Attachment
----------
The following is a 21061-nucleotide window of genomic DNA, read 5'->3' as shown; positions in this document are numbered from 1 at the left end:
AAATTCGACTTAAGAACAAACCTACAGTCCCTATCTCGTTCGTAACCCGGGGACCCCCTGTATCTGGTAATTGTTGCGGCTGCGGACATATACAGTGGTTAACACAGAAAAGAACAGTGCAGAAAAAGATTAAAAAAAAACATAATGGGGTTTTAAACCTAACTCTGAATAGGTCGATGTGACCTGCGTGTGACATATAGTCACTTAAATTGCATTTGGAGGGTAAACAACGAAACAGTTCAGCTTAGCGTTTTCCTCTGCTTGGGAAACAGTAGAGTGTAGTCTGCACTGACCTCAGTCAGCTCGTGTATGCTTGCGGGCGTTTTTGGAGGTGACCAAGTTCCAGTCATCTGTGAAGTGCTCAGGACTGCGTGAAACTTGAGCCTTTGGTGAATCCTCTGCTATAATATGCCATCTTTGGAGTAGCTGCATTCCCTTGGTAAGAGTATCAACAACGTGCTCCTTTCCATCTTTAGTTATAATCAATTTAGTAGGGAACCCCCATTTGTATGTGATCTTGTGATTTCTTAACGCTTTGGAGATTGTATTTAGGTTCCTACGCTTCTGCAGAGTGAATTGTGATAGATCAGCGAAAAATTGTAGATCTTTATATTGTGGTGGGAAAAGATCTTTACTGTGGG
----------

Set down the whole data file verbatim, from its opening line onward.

The following is a 21061-nucleotide window of genomic DNA, read 5'->3' as shown; positions in this document are numbered from 1 at the left end:
AAATTCGACTTAAGAACAAACCTACAGTCCCTATCTCGTTCGTAACCCGGGGACCCCCTGTATCTGGTAATTGTTGCGGCTGCGGACATATACAGTGGTTAACACAGAAAAGAACAGTGCAGAAAAAGATTAAAAAAAAACATAATGGGGTTTTAAACCTAACTCTGAATAGGTCGATGTGACCTGCGTGTGACATATAGTCACTTAAATTGCATTTGGAGGGTAAACAACGAAACAGTTCAGCTTAGCGTTTTCCTCTGCTTGGGAAACAGTAGAGTGTAGTCTGCACTGACCTCAGTCAGCTCGTGTATGCTTGCGGGCGTTTTTGGAGGTGACCAAGTTCCAGTCATCTGTGAAGTGCTCAGGACTGCGTGAAACTTGAGCCTTTGGTGAATCCTCTGCTATAATATGCCATCTTTGGAGTAGCTGCATTCCCTTGGTAAGAGTATCAACAACGTGCTCCTTTCCATCTTTAGTTATAATCAATTTAGTAGGGAACCCCCATTTGTATGTGATCTTGTGATTTCTTAACGCTTTGGAGATTGTATTTAGGTTCCTACGCTTCTGCAGAGTGAATTGTGATAGATCAGCGAAAAATTGTAGATCTTTATATTGTGGTGGGAAAAGATCTTTACTGTGGG